Financial Double Takes (Week Of: August 27, 2018)

Grant Davis |

Financial Double Takes

Week Of Date (August 27, 2018)

The world of finance and business is a fun thing to watch from the sidelines.

What makes it fun?

Well first let’s give a little context.

There’s a buyer and seller at the end of every transaction. Two people who value the same thing differently – aka subjectively.

The price depends on what the buyer is willing to pay. And what the seller is willing to give it up for.

One farmer may be willing to give up 20 chickens for one cow. Another farmer may be willing to give up 10. Another one may want to give up 100 chickens.

It’s not whether the farmer is “getting a better deal.” It’s what each farmer thinks the value of one cow is.

Multiply this simple example across millions of different assets.

Chickens. Cows. Dollars. Gold. Barrels of oil. Stocks. Bonds. Cars. Homes.

You name it. A market is always made between buyers and sellers.

But sometimes the value two parties see between two items turns into speculation. Which then turns into frenzy. This is where asset price bubbles can form.

Most bubbles form when buyers are willing to pay any price for an asset. All in hopes of selling it to someone else at an even higher price.

Whether it’s tulips in the 17th century. Tech stocks in the late 1990s. Mortgages in the mid 2000’s. Beanie babies. Pokemon cards. Anything.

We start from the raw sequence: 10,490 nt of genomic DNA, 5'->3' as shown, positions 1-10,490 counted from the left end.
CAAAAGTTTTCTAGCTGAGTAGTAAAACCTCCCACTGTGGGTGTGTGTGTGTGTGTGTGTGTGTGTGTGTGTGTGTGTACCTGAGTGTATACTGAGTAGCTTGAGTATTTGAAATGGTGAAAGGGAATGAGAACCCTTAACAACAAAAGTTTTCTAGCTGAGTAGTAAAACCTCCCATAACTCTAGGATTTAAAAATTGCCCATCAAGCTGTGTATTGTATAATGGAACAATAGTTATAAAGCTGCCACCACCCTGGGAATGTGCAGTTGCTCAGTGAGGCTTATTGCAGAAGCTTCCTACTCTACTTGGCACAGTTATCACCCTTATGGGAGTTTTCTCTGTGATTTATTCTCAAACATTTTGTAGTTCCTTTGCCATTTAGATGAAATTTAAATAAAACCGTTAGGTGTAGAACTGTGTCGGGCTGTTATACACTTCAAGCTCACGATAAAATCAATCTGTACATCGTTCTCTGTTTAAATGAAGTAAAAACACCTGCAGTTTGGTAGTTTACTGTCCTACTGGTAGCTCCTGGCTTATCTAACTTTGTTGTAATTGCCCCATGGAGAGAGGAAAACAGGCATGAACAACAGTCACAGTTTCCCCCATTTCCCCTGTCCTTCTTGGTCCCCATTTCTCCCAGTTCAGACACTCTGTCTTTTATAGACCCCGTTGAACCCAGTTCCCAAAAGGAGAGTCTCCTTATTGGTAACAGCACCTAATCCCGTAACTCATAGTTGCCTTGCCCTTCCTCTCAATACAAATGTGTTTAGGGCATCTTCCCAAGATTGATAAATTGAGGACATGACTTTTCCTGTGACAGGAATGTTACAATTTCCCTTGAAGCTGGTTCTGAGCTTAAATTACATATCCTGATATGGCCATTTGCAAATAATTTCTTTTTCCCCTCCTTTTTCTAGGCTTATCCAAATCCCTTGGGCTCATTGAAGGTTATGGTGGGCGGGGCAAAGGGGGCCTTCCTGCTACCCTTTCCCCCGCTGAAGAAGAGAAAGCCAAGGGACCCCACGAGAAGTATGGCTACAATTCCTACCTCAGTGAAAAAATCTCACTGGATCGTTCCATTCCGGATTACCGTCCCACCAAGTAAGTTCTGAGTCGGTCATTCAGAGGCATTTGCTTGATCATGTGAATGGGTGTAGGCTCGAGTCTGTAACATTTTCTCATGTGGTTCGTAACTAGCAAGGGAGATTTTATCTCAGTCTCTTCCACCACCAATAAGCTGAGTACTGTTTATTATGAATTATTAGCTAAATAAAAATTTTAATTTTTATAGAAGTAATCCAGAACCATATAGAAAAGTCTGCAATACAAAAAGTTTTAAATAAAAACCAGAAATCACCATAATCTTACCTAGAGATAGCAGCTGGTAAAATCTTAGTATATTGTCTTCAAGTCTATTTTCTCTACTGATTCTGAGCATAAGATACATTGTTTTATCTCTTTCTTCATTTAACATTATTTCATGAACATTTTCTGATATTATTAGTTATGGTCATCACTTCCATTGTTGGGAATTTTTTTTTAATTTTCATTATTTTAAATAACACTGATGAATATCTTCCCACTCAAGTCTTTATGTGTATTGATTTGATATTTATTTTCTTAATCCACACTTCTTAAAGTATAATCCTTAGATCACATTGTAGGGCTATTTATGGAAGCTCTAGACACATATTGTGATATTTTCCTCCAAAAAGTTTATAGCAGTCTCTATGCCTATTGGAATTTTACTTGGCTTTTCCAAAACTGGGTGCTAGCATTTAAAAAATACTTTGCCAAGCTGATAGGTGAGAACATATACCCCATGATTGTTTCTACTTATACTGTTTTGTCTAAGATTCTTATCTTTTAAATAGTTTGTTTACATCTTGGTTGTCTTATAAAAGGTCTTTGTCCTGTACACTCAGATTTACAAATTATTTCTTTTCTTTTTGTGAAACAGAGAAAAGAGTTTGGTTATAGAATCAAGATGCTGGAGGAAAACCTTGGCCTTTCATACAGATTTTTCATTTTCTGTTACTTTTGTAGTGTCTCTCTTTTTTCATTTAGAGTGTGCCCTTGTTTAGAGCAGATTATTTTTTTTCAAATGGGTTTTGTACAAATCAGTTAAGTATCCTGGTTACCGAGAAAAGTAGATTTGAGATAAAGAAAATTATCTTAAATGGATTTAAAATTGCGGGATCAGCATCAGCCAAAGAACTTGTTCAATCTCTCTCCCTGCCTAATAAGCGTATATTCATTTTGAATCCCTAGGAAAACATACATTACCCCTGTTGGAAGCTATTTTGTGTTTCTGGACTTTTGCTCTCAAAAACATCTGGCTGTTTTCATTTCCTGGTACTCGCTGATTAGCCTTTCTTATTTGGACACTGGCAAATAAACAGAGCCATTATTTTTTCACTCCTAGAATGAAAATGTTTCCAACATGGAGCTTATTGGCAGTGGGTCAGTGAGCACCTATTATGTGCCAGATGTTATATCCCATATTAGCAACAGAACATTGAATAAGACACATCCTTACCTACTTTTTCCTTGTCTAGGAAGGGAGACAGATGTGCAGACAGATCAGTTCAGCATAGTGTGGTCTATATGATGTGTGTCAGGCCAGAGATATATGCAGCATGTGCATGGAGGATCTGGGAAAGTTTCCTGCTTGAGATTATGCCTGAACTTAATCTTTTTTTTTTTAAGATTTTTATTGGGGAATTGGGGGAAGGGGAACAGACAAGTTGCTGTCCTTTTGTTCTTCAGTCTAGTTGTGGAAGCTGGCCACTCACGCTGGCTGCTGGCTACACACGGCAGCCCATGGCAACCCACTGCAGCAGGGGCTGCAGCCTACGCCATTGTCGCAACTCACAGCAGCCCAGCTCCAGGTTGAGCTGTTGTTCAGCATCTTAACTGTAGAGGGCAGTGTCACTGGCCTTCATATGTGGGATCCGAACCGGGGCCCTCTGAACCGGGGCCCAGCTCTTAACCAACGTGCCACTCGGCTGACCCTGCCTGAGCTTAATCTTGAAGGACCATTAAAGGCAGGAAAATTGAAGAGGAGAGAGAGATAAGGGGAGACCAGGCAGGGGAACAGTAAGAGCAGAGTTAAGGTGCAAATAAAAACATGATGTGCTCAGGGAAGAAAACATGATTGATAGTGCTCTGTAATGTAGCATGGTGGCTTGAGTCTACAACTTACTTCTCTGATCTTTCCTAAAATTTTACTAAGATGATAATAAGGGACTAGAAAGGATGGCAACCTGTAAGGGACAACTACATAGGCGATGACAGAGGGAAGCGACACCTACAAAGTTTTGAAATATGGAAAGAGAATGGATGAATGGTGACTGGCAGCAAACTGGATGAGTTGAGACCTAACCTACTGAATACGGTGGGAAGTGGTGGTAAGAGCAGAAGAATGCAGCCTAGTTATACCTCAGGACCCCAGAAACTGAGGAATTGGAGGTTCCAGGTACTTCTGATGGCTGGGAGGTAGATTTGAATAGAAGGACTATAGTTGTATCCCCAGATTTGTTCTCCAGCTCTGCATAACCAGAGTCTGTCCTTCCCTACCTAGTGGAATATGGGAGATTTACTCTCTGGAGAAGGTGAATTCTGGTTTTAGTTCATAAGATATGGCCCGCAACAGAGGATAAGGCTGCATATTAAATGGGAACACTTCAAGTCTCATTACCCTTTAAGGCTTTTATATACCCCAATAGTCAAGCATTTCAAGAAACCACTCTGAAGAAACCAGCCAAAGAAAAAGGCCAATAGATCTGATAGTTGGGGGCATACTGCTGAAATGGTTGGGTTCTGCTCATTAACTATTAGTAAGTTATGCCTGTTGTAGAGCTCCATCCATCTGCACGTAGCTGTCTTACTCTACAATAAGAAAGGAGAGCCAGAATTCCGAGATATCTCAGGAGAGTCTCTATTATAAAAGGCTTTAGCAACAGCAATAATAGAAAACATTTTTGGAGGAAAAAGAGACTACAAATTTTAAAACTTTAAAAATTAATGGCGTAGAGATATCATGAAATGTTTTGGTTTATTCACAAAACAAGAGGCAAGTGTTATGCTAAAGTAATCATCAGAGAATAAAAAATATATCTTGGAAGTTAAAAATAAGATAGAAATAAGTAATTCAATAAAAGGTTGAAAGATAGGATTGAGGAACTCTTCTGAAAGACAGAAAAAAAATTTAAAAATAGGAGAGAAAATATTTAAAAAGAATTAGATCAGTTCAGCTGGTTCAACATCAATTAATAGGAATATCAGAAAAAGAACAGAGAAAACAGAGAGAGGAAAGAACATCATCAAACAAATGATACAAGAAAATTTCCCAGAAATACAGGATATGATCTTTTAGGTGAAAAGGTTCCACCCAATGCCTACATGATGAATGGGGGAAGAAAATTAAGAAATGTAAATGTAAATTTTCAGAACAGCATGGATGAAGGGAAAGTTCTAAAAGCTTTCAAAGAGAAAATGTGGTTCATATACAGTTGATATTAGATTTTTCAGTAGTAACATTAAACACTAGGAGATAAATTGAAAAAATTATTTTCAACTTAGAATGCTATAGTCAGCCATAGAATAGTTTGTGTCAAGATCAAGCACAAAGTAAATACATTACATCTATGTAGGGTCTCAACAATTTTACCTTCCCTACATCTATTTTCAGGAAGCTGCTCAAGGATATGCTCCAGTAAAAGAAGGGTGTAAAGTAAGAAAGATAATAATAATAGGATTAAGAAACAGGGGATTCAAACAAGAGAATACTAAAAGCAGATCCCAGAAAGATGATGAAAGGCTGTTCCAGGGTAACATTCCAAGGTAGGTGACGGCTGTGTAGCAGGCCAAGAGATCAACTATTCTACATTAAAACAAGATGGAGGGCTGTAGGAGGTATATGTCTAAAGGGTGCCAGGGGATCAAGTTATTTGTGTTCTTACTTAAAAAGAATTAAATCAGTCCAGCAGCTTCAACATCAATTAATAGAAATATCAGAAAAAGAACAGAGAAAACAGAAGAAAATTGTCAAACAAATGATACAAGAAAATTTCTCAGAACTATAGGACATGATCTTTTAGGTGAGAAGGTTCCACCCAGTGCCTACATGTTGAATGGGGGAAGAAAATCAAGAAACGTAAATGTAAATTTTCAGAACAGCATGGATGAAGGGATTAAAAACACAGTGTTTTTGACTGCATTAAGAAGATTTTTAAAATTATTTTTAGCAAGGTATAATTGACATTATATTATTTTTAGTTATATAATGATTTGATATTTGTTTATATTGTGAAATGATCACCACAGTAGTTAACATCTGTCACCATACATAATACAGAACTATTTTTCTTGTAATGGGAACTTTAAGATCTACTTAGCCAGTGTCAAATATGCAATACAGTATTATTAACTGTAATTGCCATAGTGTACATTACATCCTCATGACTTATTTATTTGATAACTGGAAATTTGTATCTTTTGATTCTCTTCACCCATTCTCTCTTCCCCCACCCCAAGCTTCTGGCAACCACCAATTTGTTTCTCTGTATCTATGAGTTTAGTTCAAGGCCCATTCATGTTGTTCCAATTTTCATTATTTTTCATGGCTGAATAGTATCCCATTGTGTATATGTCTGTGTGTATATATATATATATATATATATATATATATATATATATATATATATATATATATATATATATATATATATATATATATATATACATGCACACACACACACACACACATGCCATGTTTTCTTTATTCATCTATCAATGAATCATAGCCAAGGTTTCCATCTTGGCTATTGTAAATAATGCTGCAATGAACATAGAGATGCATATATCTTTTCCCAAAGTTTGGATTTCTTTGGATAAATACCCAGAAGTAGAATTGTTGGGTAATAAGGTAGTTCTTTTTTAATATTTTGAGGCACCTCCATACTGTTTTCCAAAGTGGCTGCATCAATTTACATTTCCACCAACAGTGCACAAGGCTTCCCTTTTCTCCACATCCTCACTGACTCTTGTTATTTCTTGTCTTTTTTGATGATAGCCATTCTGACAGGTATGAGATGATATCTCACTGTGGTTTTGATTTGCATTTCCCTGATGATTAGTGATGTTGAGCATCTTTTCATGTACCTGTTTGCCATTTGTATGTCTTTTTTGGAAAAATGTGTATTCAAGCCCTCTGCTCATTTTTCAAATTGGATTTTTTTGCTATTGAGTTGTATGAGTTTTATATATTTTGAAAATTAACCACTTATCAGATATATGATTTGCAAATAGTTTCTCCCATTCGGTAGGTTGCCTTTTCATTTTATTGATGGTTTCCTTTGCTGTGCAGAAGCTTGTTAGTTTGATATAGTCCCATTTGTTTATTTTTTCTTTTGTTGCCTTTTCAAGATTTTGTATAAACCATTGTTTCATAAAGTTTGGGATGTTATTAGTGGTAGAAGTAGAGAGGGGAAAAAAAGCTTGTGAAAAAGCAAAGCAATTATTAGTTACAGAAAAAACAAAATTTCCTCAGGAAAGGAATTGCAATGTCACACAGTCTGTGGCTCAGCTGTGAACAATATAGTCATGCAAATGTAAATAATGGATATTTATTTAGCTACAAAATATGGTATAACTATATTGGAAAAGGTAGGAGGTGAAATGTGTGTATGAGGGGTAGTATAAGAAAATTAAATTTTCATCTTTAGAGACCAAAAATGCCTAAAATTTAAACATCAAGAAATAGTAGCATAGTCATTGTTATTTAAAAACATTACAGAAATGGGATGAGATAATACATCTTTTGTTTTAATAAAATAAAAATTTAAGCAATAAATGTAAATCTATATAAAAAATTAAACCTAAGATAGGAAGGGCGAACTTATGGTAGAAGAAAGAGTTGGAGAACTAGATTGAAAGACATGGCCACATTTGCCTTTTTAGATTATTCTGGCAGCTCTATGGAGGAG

Looking back… we wonder how people could have fallen victim to these bubbles.

But it all rolls back into what the buyer was willing to pay for it. And what the seller was willing to give it up for.

This is what brings us to our Financial Double Takes column.

It gives cadence to one of Mighty Trades’ favorite financial writers Grant Williams and his letter: Things That Make You Go Hmmm

Every week we’re going to post facts, articles, or tidbits in the markets that are fascinating. Some that are bullish. Some that are bearish. Some that remind us the sheer size of a company’s operations. Complete government recklessness. Financial bubbles.


It won’t just pertain to stocks. It could private equity valuations. Housing prices too.

Really whatever we find that is a remarkable statistic in the world of finance. Good or bad.

There won’t be any personal bias or commentary.

Just the facts. Do with them as you please. 

So, without further ado… here’s a couple things that make us do a double take:

  • “If you had invested from 1960-1980 and beaten the market by 5% each year, you would have made less money than if you had invested from 1980-2000 and underperformed the market by 5% a year.” – Of Dollars And Data.


  • Google advertisement revenue (via The Spectator Index):

    • 2001: $0.07 billion

      2017: $95.4 billion


  • Last quarter was the fourth straight quarter that stocks of companies that beat forecasts gained less than 1% on average, claims FactSet. – Charts That Matter from Mauldin Economics


  • Article of the week (paywall): “Over the past two years, Amazon has almost doubled the size of its physical footprint worldwide, to 254 million square feet, including dozens of new data centers with vast fields of servers running 24/7.” – Bloomberg Businessweek
    • Amazon now uses 2% of all U.S. electricity. And taxpayers bear almost all of its cost.


  • Venezuela’s inflation rate over the past year is now roughly 109,000%.


  • “Student loans now make up roughly 74% of total debt owed by 25- to 34-year-olds, up more than sevenfold since 1989 when that number was just 10%.” – 13D Research
    • “An overwhelming majority of millenials — 62% — now hold more debt than money saved.”

**Here’s our Financial Double Takes for the week of August 20, 2018.